Finally, the systems review: cardiovascular system, respiratory system, gastrointestinal system, nervous system, musculoskeletal system, genitourinary system.

Let’s go back to the coma patient Prabhakar. Prabhakar, who went and consulted three doctors but never mentioned his fall from the bike, thinking that it is insignificant. He thought the presenting complaint; neck pain is not even remotely connected with the fall, which happened three months back. None of the doctors have any leading questions to this effect like, ‘did you have any fall in the past?’ sometimes you may have to ask some wild questions when you as a doctor have no other suspecting reasons. The doctors set no agenda in this case and they missed the vital clue, which finally ended in a tragedy. 

After taking the history, it's useful to give the patient a run-down of what they've told.  For example: 'So, Prabhakar, from what I understand you've been getting this pain since one month and you are sure no incident worth mentioning like any fall in the recent past. Is that right?'. This summarizing or leading question could have helped Prabhakar mentioning the history fall, which he felt trivial.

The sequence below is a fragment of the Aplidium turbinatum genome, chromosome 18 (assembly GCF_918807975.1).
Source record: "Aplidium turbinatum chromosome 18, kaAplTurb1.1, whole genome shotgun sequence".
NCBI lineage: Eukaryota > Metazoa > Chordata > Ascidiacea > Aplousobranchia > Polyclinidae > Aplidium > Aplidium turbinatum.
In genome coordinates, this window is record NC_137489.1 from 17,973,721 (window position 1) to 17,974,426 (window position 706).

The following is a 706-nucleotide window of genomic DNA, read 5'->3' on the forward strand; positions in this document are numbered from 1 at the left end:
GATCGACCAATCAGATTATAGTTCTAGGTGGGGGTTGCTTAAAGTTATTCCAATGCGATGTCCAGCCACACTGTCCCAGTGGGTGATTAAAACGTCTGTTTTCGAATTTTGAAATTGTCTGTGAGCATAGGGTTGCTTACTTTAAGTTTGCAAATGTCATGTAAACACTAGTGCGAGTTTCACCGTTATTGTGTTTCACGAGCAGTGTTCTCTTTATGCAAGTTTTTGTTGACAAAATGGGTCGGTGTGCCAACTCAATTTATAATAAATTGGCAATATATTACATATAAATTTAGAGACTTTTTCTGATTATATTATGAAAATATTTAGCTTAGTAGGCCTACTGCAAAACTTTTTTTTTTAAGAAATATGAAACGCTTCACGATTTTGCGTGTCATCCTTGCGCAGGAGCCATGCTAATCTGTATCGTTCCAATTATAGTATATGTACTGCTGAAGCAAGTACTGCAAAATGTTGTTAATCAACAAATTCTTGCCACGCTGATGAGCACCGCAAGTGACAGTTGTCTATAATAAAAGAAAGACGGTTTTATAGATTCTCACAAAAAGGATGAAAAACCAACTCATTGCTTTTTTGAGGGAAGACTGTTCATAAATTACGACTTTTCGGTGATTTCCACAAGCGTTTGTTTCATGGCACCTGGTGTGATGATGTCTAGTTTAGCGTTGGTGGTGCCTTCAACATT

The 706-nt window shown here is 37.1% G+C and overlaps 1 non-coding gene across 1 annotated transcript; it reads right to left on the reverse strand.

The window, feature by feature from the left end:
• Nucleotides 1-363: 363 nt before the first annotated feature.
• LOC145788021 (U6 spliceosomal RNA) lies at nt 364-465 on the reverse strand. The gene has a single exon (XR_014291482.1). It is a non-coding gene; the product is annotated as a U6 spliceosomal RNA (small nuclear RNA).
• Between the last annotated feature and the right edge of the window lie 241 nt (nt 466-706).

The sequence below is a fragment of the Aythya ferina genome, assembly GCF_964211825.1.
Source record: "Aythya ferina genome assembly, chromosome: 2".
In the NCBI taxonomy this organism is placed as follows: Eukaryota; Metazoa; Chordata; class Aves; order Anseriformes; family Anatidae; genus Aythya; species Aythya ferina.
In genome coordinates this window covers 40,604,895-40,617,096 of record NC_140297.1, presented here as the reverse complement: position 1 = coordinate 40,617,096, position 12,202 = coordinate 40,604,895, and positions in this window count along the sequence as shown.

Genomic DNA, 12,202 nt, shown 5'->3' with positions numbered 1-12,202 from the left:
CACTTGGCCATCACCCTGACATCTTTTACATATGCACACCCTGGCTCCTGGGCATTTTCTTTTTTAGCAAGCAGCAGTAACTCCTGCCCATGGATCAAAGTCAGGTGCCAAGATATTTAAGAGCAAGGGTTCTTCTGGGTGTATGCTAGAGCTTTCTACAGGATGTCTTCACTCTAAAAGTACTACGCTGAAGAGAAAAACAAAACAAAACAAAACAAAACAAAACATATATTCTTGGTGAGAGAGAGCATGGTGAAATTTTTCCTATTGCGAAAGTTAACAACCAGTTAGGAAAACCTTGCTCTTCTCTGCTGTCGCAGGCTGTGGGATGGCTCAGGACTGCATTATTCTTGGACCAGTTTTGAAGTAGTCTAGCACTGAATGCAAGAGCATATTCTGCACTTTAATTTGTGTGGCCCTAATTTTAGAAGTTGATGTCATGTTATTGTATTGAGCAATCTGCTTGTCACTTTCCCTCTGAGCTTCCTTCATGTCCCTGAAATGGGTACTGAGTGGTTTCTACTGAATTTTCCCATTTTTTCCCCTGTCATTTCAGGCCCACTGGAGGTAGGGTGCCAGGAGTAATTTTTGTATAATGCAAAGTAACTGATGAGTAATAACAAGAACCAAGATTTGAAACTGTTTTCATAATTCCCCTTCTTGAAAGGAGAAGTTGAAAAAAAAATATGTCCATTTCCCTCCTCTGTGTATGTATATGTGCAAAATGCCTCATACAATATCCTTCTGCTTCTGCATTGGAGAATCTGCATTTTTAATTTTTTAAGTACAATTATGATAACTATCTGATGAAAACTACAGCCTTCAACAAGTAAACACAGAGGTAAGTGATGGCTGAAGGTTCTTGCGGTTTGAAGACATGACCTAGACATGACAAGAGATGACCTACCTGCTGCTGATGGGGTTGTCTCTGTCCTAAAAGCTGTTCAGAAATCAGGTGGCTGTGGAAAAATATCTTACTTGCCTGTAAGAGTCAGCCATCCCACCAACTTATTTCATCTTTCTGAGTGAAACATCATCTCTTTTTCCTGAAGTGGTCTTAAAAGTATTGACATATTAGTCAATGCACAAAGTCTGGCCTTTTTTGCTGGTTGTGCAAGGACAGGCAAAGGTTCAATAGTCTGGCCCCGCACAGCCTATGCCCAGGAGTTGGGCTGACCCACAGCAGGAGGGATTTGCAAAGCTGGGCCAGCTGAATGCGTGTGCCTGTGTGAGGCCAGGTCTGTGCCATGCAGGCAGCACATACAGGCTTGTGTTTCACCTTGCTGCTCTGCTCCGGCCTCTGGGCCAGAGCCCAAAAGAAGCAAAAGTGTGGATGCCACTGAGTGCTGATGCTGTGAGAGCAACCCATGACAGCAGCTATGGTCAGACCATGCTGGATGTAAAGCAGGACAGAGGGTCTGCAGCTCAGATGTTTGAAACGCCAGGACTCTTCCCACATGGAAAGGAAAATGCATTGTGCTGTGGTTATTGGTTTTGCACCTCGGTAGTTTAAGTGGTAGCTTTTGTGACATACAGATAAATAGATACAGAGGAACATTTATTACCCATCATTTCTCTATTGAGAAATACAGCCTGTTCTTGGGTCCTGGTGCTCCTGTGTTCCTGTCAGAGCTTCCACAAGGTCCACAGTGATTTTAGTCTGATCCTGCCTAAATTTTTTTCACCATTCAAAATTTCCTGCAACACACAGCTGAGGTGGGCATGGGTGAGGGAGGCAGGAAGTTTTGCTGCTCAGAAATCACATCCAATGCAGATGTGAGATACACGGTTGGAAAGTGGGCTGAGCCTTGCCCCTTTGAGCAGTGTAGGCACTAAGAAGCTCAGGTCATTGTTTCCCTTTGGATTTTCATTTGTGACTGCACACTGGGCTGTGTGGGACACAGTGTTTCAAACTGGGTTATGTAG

It is vital to remember that a good elicitation of the patient’s history, in his own words coupled with few leading questions from the doctor can help the latter to arrive into ‘provisional diagnosis’. This does no suggest the patient doesn’t need any detailed evaluation.   History alone cannot lead into a definitive diagnosis unless until validated by other pertinent tests. Having said that, history taking has an integral and irreplaceable role in the appropriate diagnosis.  'Listen to your patient; they are telling you the diagnosis' is oft quoted aphorism. In olden days, it is widely taught that diagnosis is revealed in the patient's history.  It is true even today, provided the doctor is willing to listen.